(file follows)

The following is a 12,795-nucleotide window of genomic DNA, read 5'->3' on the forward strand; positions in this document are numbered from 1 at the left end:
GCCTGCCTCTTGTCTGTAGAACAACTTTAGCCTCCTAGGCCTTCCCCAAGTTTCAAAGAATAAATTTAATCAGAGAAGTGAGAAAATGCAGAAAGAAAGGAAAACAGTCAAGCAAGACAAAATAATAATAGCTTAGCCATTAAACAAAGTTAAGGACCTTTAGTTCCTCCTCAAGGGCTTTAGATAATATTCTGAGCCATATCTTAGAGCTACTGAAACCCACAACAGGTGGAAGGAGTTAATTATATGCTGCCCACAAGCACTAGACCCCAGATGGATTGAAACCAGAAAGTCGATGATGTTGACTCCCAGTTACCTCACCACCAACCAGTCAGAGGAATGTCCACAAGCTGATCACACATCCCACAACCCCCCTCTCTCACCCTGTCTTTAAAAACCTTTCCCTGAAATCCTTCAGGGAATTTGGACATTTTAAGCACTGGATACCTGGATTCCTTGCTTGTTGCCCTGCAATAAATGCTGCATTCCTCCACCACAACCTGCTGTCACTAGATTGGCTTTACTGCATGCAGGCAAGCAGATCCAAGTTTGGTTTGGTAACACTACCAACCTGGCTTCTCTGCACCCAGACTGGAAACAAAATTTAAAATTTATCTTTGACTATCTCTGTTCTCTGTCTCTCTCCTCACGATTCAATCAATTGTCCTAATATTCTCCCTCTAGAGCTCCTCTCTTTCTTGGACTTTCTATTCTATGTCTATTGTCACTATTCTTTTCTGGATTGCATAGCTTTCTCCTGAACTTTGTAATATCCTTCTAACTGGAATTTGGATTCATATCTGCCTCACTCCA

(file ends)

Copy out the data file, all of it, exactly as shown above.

The following is a 12,795-nucleotide window of genomic DNA, read 5'->3' on the forward strand; positions in this document are numbered from 1 at the left end:
GCCTGCCTCTTGTCTGTAGAACAACTTTAGCCTCCTAGGCCTTCCCCAAGTTTCAAAGAATAAATTTAATCAGAGAAGTGAGAAAATGCAGAAAGAAAGGAAAACAGTCAAGCAAGACAAAATAATAATAGCTTAGCCATTAAACAAAGTTAAGGACCTTTAGTTCCTCCTCAAGGGCTTTAGATAATATTCTGAGCCATATCTTAGAGCTACTGAAACCCACAACAGGTGGAAGGAGTTAATTATATGCTGCCCACAAGCACTAGACCCCAGATGGATTGAAACCAGAAAGTCGATGATGTTGACTCCCAGTTACCTCACCACCAACCAGTCAGAGGAATGTCCACAAGCTGATCACACATCCCACAACCCCCCTCTCTCACCCTGTCTTTAAAAACCTTTCCCTGAAATCCTTCAGGGAATTTGGACATTTTAAGCACTGGATACCTGGATTCCTTGCTTGTTGCCCTGCAATAAATGCTGCATTCCTCCACCACAACCTGCTGTCACTAGATTGGCTTTACTGCATGCAGGCAAGCAGATCCAAGTTTGGTTTGGTAACACTACCAACCTGGCTTCTCTGCACCCAGACTGGAAACAAAATTTAAAATTTATCTTTGACTATCTCTGTTCTCTGTCTCTCTCCTCACGATTCAATCAATTGTCCTAATATTCTCCCTCTAGAGCTCCTCTCTTTCTTGGACTTTCTATTCTATGTCTATTGTCACTATTCTTTTCTGGATTGCATAGCTTTCTCCTGAACTTTGTAATATCCTTCTAACTGGAATTTGGATTCATATCTGCCTCACTCCA